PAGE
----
Both political parties engaged in dubious practices, but the Scottish Conservatives were more adept at this; they were also the richer party, and so could afford to bribe or entertain voters (known as ’treating’) more freely. Moreover, almost all Scottish landowners were Conservative. This, combined with the uniquely concentrated nature of Scottish landownership, meant that influence could be brought to bear on agricultural tenant-voters.
Influence, whether by legitimate canvassing or otherwise, often favoured the Conservatives. However, intimidation favoured their opponents. While newspaper reports of landlord intimidation damaged the Conservatives’ reputation, its actual extent and effect was exaggerated by the predominantly-Liberal Scottish press. Conversely, the unpopularity of the Conservative party in Scotland meant that intimidation of its voters was widespread. This was largely ignored by the press. In the party lists of their voters, notes like ‘Voted tho’ intimidated’ were far from uncommon.
Unable to shed its reputation as the party which had opposed the enfranchisement of the very electorate it was now appealing to, Scottish Conservatives instead sought to reshape and expand that very electorate. If challenged, voters had to prove their right to vote every year at special Registration Courts – this was an arduous process. Parties quickly took over this responsibility for their supporters, with the Scottish Conservatives proving particularly adept at this. Their own voters were kept on the electoral roll, but many Liberals struck off. The Scottish Conservative party played a significant role in setting the starkly partisan tone of politics for generations to come – a significant section of the electorate possessed their votes because of, or in spite of, strenuous Conservative efforts.
The methods used by parties often become part of the political narrative, for better or worse. The electioneering methods favoured by the Scottish Conservative and Liberal parties were increasingly exposed by the expanding newspaper press. While both Liberals and Conservatives fought in the Registration Courts, it was the Conservatives who received the lion’s share of bad publicity. As electorates gradually expanded, their strategy of focusing on personal appeals and intimate knowledge of voters became less effective and less practical.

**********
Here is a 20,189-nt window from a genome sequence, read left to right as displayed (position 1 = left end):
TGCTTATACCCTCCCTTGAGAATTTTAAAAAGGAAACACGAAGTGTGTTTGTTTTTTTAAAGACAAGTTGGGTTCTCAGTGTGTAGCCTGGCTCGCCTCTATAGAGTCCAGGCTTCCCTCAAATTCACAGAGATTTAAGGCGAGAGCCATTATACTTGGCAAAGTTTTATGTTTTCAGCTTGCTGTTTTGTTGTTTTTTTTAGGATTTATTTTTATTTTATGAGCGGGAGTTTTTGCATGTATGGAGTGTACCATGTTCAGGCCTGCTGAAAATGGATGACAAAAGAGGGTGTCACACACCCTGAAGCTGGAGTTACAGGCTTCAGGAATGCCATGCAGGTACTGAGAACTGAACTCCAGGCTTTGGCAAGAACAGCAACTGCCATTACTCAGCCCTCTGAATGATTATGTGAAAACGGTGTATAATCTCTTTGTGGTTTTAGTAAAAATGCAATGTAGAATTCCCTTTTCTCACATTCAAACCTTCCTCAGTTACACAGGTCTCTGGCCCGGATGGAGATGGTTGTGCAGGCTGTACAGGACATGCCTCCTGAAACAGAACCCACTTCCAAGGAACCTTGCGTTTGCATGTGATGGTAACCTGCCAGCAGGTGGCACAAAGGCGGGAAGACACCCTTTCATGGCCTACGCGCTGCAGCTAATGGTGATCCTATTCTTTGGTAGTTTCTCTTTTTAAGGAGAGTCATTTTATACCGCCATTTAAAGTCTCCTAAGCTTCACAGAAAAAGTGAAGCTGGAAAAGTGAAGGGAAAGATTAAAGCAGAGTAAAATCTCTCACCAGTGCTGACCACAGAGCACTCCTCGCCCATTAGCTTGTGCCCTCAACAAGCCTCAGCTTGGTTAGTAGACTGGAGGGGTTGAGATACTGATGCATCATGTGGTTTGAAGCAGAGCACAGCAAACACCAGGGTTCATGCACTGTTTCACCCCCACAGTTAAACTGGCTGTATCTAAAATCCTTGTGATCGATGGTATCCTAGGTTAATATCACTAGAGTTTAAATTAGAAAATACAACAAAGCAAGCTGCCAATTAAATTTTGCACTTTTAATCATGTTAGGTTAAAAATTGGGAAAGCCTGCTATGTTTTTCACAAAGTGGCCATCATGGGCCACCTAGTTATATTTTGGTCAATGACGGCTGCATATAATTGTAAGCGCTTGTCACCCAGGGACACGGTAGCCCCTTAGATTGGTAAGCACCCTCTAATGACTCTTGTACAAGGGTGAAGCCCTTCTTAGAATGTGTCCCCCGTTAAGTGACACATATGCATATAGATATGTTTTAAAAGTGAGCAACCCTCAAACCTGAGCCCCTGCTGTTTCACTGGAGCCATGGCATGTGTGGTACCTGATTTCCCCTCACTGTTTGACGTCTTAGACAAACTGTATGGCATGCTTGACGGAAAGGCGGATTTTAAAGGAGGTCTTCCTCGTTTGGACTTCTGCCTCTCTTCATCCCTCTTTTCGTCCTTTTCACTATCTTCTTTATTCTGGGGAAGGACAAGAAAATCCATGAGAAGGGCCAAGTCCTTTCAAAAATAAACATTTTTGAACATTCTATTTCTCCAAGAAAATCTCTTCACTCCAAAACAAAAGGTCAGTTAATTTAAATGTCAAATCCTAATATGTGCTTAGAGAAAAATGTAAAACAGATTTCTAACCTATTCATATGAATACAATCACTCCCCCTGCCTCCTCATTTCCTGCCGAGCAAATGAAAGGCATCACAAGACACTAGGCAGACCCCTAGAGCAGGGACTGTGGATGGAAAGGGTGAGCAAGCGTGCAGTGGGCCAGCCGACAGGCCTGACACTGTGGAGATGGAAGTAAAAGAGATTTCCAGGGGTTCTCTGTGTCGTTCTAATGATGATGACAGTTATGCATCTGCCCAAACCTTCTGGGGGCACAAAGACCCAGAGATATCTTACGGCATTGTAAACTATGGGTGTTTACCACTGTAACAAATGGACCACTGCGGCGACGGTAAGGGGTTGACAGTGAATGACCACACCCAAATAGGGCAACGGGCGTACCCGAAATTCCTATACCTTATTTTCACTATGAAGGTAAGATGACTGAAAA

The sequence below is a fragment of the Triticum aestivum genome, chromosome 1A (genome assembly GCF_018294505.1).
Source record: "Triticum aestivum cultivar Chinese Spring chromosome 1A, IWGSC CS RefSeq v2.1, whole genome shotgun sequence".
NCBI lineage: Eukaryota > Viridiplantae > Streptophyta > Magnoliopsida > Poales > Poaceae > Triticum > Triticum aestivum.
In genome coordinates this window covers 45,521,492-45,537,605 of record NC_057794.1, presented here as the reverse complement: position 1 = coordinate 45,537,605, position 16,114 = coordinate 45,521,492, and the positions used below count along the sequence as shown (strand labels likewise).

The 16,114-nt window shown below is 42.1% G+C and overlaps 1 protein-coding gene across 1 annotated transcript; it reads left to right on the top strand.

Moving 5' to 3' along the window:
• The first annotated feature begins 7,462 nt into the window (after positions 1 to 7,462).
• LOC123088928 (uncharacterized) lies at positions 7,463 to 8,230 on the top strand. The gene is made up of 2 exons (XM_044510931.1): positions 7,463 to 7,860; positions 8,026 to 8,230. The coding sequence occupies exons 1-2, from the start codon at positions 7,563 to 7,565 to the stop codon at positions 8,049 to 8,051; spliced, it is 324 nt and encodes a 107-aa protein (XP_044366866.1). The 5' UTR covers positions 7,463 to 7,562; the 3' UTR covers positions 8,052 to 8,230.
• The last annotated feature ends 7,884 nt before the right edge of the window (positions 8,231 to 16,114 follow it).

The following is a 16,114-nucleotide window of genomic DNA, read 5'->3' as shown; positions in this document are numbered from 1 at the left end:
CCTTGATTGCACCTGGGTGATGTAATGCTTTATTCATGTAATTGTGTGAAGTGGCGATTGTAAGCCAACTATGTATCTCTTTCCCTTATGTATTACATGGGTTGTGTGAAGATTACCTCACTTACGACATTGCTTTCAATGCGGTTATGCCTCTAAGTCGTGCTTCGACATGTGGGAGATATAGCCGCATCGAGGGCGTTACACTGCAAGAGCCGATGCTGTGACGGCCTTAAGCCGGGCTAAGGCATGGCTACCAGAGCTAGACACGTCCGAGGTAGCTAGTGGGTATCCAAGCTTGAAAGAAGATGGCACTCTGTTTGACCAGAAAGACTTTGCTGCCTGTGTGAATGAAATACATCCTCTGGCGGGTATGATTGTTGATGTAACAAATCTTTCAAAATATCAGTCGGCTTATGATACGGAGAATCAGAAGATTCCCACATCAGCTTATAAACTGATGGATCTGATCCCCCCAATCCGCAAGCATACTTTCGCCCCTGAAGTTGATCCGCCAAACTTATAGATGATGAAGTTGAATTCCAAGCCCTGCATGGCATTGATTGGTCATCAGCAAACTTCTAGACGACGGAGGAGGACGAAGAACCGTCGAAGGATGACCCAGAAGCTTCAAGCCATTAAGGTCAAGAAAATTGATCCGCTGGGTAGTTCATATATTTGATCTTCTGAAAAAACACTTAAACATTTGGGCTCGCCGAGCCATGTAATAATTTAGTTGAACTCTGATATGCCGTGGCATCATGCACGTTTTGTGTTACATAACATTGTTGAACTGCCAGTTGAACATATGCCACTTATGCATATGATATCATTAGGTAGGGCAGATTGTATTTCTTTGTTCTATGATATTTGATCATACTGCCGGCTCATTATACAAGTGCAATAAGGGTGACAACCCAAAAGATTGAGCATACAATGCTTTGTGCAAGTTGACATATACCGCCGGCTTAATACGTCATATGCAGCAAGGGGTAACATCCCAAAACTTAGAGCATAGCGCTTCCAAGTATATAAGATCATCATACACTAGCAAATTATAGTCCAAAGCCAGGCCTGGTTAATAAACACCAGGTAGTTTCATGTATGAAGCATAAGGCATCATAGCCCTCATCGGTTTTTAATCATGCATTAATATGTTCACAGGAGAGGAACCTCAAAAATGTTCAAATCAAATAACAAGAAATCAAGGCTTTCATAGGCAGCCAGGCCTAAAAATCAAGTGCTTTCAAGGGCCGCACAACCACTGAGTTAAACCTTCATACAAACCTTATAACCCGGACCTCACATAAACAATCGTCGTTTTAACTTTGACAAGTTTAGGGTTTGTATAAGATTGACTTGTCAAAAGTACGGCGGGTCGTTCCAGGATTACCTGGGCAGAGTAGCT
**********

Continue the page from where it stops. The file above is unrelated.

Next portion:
In the 1830s and 1840s, the Scottish Conservative party pursued a vigorous and innovative strategy, far more so than their Liberal opponents. At a disadvantage in terms of ideological appeals, it combated this by carefully adapting its approach to Scotland’s distinctive and radically transformed electoral landscape. Organised and successful efforts for the targeted canvassing of individual voters helped the party to recover ground, as did their efforts in the annual Registration Courts. Beyond election periods, their activities reached into many different areas of everyday life. As such, these activities had the effect of making the country more politicized, as a greater numbers of Scots developed more rigidly partisan allegiances, regardless of whether they possessed the vote. Ever-increasing numbers were brought into the political sphere, making politics more public and more popular.
However, they did not adapt their methods to changing circumstances. Over time, the party retreated from practices which had previously brought them into close and personal contact with the electorate, and wider society more generally. For both parties, public speaking and personal canvasses were declining, as policy appeals and the printed word became more important. The space between the ‘formal’ politics of the Scottish Conservative Party and the ‘informal’ political world of voters and non-voters widened as the century progressed. Nevertheless, the party played a critical role in shaping Scotland’s politics during a formative period. Scotland’s political culture was notably distinctive – this distinctiveness owed a great deal to the activities of the Scottish Conservative party.
Note: the above draws on the author’s published work in Historical Research. All articles posted on this blog give the views of the author(s), and not the position of LSE British Politics and Policy, nor of the London School of Economics and Political Science. Featured image credit: by Clem Onojeghuo on Unsplash.